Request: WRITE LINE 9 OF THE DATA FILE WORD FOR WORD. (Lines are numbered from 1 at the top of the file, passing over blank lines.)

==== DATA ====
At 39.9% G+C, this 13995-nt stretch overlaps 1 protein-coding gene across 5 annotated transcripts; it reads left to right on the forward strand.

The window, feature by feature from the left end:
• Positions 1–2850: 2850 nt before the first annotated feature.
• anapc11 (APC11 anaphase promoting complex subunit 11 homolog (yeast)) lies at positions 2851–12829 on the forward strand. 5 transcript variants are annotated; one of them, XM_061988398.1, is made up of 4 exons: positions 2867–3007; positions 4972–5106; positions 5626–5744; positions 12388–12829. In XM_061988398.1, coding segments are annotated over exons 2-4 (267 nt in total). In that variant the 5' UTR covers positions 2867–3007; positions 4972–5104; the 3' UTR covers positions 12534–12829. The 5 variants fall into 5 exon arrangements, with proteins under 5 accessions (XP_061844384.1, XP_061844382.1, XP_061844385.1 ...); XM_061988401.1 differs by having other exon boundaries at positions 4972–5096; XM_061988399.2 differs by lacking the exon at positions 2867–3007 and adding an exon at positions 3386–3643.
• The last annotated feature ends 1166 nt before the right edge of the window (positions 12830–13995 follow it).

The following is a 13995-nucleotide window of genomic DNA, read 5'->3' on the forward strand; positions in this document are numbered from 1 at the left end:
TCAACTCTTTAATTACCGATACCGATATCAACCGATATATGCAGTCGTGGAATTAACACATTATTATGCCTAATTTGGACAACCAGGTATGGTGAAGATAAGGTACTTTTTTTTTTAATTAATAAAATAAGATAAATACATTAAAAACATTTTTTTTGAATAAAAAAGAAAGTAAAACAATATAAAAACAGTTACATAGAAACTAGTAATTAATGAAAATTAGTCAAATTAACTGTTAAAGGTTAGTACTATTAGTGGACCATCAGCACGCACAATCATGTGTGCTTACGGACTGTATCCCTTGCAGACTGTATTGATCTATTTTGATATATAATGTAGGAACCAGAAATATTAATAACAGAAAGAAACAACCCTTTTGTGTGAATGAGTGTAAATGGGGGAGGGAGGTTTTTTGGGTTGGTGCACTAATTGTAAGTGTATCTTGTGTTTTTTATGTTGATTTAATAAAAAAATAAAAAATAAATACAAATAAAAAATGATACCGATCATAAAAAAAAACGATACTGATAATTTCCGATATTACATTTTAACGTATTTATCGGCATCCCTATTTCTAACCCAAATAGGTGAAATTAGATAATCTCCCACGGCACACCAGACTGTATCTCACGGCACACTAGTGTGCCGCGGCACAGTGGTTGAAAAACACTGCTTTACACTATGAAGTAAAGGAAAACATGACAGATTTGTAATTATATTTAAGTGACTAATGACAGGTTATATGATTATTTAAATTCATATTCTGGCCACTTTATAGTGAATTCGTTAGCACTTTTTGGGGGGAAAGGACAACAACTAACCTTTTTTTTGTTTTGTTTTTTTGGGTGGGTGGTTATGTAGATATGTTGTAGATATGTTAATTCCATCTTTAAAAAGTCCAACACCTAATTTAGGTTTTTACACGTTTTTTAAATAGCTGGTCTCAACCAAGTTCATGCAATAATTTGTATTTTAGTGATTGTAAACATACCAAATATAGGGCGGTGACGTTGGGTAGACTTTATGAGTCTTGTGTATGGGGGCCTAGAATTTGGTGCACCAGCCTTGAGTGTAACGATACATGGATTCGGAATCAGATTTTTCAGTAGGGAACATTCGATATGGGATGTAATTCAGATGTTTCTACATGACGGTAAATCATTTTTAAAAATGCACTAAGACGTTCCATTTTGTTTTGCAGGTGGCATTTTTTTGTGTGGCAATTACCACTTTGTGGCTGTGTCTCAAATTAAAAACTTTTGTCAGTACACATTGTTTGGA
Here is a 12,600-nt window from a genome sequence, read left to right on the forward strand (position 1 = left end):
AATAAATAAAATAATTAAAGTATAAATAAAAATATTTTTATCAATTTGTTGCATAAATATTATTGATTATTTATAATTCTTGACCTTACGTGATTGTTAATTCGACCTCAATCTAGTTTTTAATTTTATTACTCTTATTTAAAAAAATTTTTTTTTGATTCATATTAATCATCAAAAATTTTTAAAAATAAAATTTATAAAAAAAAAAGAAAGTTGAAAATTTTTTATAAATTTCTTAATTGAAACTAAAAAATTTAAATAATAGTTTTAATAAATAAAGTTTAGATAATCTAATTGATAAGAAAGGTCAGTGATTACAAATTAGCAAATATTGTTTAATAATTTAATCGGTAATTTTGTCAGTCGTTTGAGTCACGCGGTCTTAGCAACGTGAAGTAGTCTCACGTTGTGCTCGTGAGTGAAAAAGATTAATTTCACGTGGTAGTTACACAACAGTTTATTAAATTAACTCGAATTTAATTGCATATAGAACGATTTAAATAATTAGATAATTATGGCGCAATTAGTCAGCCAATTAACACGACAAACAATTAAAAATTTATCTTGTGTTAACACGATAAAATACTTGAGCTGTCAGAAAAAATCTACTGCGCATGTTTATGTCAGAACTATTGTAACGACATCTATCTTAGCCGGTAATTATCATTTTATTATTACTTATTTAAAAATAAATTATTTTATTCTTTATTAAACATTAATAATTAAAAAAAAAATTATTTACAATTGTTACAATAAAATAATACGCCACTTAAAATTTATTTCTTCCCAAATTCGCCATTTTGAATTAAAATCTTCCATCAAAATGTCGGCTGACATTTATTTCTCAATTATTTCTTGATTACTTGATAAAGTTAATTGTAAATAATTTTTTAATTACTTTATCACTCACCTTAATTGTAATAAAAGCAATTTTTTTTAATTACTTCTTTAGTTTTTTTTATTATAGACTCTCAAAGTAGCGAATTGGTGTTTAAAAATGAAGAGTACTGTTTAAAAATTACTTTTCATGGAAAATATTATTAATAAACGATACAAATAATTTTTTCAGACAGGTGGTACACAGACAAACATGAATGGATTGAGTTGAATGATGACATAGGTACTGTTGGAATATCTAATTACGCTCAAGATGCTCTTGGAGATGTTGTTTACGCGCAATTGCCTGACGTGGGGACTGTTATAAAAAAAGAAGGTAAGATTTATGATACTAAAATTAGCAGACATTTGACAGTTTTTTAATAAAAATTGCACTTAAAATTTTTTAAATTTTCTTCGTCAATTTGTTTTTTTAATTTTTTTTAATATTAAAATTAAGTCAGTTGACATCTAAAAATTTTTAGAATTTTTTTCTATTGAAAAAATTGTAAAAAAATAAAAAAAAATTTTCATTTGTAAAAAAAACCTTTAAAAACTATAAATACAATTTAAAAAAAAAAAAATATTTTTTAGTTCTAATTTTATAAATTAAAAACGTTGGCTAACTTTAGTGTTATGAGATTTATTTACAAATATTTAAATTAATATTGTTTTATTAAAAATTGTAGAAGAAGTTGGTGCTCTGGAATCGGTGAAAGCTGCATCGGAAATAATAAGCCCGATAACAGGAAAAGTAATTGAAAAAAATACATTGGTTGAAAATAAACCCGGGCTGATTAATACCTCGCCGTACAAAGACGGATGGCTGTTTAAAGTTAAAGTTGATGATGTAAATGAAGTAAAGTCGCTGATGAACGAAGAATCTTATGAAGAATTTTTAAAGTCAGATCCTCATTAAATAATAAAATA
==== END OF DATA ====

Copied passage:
AATAAATAAAATAATTAAAGTATAAATAAAAATATTTTTATCAATTTGTTGCATAAATATTATTGATTATTTATAATTCTTGACCTTACGTGATTGTTAATTCGACCTCAATCTAGTTTTTAATTTTATTACTCTTATTTAAAAAAATTTTTTTTTGATTCATATTAATCATCAAAAATTTTTAAAAATAAAATTTATAAAAAAAAAAGAAAGTTGAAAATTTTTTATAAATTTCTTAATTGAAACTAAAAAATTTAAATAATAGTTTTAATAAATAAAGTTTAGATAATCTAATTGATAAGAAAGGTCAGTGATTACAAATTAGCAAATATTGTTTAATAATTTAATCGGTAATTTTGTCAGTCGTTTGAGTCACGCGGTCTTAGCAACGTGAAGTAGTCTCACGTTGTGCTCGTGAGTGAAAAAGATTAATTTCACGTGGTAGTTACACAACAGTTTATTAAATTAACTCGAATTTAATTGCATATAGAACGATTTAAATAATTAGATAATTATGGCGCAATTAGTCAGCCAATTAACACGACAAACAATTAAAAATTTATCTTGTGTTAACACGATAAAATACTTGAGCTGTCAGAAAAAATCTACTGCGCATGTTTATGTCAGAACTATTGTAACGACATCTATCTTAGCCGGTAATTATCATTTTATTATTACTTATTTAAAAATAAATTATTTTATTCTTTATTAAACATTAATAATTAAAAAAAAAATTATTTACAATTGTTACAATAAAATAATACGCCACTTAAAATTTATTTCTTCCCAAATTCGCCATTTTGAATTAAAATCTTCCATCAAAATGTCGGCTGACATTTATTTCTCAATTATTTCTTGATTACTTGATAAAGTTAATTGTAAATAATTTTTTAATTACTTTATCACTCACCTTAATTGTAATAAAAGCAATTTTTTTTAATTACTTCTTTAGTTTTTTTTATTATAGACTCTCAAAGTAGCGAATTGGTGTTTAAAAATGAAGAGTACTGTTTAAAAATTACTTTTCATGGAAAATATTATTAATAAACGATACAAATAATTTTTTCAGACAGGTGGTACACAGACAAACATGAATGGATTGAGTTGAATGATGACATAGGTACTGTTGGAATATCTAATTACGCTCAAGATGCTCTTGGAGATGTTGTTTACGCGCAATTGCCTGACGTGGGGACTGTTATAAAAAAAGAAGGTAAGATTTATGATACTAAAATTAGCAGACATTTGACAGTTTTTTAATAAAAATTGCACTTAAAATTTTTTAAATTTTCTTCGTCAATTTGTTTTTTTAATTTTTTTTAATATTAAAATTAAGTCAGTTGACATCTAAAAATTTTTAGAATTTTTTTCTATTGAAAAAATTGTAAAAAAATAAAAAAAAATTTTCATTTGTAAAAAAAACCTTTAAAAACTATAAATACAATTTAAAAAAAAAAAAATATTTTTTAGTTCTAATTTTATAAATTAAAAACGTTGGCTAACTTTAGTGTTATGAGATTTATTTACAAATATTTAAATTAATATTGTTTTATTAAAAATTGTAGAAGAAGTTGGTGCTCTGGAATCGGTGAAAGCTGCATCGGAAATAATAAGCCCGATAACAGGAAAAGTAATTGAAAAAAATACATTGGTTGAAAATAAACCCGGGCTGATTAATACCTCGCCGTACAAAGACGGATGGCTGTTTAAAGTTAAAGTTGATGATGTAAATGAAGTAAAGTCGCTGATGAACGAAGAATCTTATGAAGAATTTTTAAAGTCAGATCCTCATTAAATAATAAAATA